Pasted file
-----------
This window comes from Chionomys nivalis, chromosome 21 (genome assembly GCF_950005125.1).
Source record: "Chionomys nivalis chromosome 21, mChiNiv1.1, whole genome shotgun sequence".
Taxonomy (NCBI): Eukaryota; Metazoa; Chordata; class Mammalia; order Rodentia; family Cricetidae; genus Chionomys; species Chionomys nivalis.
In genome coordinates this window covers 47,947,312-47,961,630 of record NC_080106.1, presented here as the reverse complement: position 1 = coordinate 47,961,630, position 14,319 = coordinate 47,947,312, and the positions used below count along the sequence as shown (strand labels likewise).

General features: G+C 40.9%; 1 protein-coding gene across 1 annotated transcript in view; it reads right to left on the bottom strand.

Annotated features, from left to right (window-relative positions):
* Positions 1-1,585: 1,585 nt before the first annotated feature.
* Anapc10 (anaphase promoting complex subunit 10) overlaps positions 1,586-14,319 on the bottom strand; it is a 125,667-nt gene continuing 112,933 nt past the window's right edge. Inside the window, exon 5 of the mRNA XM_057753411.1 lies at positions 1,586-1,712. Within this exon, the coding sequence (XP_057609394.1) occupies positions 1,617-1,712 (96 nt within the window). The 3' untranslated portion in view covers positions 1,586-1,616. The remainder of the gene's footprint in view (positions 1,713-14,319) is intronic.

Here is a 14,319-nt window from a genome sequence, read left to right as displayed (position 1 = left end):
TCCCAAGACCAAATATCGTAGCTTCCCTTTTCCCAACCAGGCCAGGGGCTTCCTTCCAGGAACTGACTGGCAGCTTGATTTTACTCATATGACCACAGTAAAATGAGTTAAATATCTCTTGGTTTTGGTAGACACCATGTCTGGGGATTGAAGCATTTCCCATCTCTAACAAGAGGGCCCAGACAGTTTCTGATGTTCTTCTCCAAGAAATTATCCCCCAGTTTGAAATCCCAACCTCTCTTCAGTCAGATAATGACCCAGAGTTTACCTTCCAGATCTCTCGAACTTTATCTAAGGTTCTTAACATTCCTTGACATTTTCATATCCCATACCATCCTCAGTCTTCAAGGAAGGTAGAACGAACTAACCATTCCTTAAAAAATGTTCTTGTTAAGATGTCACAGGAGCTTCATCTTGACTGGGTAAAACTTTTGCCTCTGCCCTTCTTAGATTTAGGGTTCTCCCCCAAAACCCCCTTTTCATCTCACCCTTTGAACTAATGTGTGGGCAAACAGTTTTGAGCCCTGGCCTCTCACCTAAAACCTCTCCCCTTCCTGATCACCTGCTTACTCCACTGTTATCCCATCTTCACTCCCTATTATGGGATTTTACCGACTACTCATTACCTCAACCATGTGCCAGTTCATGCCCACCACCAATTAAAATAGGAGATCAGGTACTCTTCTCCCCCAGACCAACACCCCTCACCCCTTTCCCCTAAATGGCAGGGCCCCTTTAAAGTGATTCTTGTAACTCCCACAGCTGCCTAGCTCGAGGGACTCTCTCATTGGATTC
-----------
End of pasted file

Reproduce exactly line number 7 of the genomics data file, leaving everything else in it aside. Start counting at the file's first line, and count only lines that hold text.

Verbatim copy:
* Positions 1-1,585: 1,585 nt before the first annotated feature.